Ultima Thule

In ancient times the northernmost region of the habitable world - hence, any distant, unknown or mysterious land.

Thursday, April 27, 2006

Digital Walls, Digital Holes

By Aussiegirl

An interesting, in-depth -- and encouraging -- article on China's attempts to distort the internet to its own purposes, and how eventually they must fail at complete control.

TCS Daily - Digital Walls, Digital Holes

Digital Walls, Digital Holes
By Hampton Stephens

Details of the conversation between Bill Gates and Chinese Premier Hu Jintao when they met recently at the Microsoft campus near Seattle, and afterward at a $20,000-per-plate dinner at Gates' Lake Washington compound, are somewhat scarce. A new deal between Microsoft and Chinese computer-maker Lenovo to pre-load Windows on the company's Chinese-made machines probably was eagerly discussed. It is less likely that Hu and Gates were eager to talk about the Chinese government's Internet censorship and control policies. In recent debates about that issue -- in international human rights circles, in the national media and even in the halls of Congress -- both men have been portrayed as villains.

Indeed, the Chinese Internet censorship story owes much of its national prominence to the growing realization that American Internet companies like Google, Yahoo, Microsoft and Cisco are enabling China's censorship regime. The moral and practical dilemma about whether technological engagement or a principled embargo is the better way for U.S. companies to affect change in China has rightly been the subject of much debate, though the correct solution to that dilemma is not immediately obvious. More readily apparent is the logic of the Chinese government's censorship efforts. In a delicate balancing act between economic liberalization and the maintenance of political authority, China's leaders want to harness the Internet's potential as a propaganda tool and as a contributor to economic growth -- the bedrock of their tenuous legitimacy -- while suppressing the Web's use as a tool of political activism and truth-telling.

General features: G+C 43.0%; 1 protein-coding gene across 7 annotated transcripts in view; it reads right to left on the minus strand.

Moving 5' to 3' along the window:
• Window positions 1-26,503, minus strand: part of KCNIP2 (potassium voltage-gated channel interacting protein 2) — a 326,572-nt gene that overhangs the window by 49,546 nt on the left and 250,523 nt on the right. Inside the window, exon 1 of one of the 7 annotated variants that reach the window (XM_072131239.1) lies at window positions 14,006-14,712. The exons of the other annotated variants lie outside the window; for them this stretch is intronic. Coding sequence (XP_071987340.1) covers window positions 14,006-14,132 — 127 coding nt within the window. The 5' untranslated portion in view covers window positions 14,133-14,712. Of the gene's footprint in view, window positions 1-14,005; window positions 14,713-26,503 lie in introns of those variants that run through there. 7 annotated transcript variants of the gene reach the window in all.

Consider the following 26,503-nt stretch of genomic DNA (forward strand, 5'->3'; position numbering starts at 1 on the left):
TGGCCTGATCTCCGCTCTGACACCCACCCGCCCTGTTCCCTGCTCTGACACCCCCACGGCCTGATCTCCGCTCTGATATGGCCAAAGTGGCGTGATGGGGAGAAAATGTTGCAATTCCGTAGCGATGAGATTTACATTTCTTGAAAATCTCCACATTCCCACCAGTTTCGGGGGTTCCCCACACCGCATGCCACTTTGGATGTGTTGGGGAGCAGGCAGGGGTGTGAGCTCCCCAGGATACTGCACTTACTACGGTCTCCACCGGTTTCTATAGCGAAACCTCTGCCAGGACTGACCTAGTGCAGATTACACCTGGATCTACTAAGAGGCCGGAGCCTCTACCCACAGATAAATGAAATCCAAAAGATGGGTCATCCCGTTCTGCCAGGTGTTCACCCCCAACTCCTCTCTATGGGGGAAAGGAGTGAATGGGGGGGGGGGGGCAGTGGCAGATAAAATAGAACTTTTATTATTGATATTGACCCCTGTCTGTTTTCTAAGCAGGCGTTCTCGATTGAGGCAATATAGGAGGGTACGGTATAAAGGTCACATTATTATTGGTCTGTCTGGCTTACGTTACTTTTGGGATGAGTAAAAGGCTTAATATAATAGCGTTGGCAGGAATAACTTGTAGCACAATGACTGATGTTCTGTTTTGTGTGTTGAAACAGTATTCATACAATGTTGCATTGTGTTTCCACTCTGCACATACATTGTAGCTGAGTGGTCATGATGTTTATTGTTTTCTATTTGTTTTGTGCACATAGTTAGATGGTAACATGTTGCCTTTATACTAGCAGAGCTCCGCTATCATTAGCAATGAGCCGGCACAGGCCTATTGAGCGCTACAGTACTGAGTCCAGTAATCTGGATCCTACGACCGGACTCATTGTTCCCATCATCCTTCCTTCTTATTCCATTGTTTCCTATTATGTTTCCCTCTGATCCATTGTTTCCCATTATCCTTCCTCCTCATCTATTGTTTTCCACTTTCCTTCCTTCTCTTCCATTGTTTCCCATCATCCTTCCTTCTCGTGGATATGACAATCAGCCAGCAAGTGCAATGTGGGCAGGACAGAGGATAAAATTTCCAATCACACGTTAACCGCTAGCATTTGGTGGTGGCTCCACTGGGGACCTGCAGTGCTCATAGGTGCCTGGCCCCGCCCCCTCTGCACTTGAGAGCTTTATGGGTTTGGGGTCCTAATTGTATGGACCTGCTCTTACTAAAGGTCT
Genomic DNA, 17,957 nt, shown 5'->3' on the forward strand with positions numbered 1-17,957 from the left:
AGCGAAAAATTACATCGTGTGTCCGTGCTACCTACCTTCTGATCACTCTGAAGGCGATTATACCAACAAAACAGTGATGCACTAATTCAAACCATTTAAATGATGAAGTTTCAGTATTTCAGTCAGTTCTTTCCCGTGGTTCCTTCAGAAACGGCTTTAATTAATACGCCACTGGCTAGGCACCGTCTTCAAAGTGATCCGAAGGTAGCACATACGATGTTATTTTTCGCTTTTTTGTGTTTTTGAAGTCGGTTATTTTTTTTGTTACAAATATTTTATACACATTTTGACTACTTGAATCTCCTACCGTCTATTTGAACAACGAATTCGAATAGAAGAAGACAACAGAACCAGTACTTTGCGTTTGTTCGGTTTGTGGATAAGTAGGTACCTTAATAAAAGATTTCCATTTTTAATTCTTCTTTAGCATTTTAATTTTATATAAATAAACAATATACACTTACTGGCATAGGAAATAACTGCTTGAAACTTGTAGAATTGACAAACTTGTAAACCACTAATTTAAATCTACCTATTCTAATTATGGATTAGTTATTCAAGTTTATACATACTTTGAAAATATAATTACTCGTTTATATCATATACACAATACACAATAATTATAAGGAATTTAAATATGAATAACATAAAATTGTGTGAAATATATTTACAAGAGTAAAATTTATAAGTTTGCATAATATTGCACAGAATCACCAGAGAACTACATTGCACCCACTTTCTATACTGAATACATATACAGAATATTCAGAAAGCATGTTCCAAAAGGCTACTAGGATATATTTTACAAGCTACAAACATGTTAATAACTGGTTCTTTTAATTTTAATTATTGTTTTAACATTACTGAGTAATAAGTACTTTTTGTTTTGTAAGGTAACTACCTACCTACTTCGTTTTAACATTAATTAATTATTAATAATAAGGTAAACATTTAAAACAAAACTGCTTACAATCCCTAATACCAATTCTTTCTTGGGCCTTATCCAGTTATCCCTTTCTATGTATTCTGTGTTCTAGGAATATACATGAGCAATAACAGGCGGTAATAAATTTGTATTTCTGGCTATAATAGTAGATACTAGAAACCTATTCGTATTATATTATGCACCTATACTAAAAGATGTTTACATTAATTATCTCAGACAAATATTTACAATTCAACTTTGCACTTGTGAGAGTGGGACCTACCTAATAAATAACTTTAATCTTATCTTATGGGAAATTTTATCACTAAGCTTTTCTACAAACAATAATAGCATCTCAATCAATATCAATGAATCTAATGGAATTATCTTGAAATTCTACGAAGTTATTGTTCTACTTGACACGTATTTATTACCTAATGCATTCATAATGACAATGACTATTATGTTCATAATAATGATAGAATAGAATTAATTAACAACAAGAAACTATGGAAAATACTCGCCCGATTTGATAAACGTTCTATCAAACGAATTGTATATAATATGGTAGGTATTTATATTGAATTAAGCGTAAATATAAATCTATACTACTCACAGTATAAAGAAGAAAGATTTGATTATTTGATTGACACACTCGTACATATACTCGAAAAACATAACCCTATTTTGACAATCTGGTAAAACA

In the midst of this recent attention, however, the most important question about China's censorship of the Internet has not received its due consideration: Will the Chinese regime achieve its goals? Can it cleanse the Internet of undesirable information and thus shield its people from the influence of subversive truths? [....]

However, unfortunately for Hu and his Chinese Communist Party, and to the benefit of Gates and the rest of the American computer industry, which no doubt would love to do business in China without an authoritarian regime looking over its shoulder, the success of Chinese Internet censorship is bound to be short-lived. In the long run, the Chinese government's efforts are likely to fail because of the sheer magnitude of its task. China's censorship regime cannot possibly keep up with the dramatic growth in the number of Chinese Internet users and the resulting rise in the ranks of those actively working to subvert government control. Thus, the existence of the Internet will be a persistent and growing thorn in the side of the Chinese Communist Party. [....]

These technologies demonstrate that the struggle over control of the Internet in China is not a one-sided battle, in which the Chinese government has all the resources on its side. The situation more closely resembles an arms race between the Chinese government and activists and freedom-loving computer programmers the world over. As the number of Chinese Internet users grows, so will their access to tools like DynaWeb and UltraReach. [....]

Despite the early success of the Chinese government in controlling and censoring the Internet, it is clear that the difficulty of its task will only grow. Whether future holes in the filtering regime are due to Chinese government failures or new filter-proof technologies, more and more Chinese citizens will inevitably gain access to an unfiltered Internet. Xia, recounting his journey from Chinese citizen to expatriate working to undermine the censorship of the Chinese Communist party, neatly characterized the political effects that free access to information can have. After studying in the United States for a period, "I realized that many things I learned in school were basically propaganda from the CCP, and that key facts were actually lies," Xia said. That revelation was enough to turn him actively against his government. China's leaders have sought to censor the Internet because they know the truth has such power, but theirs is a fool's errand.


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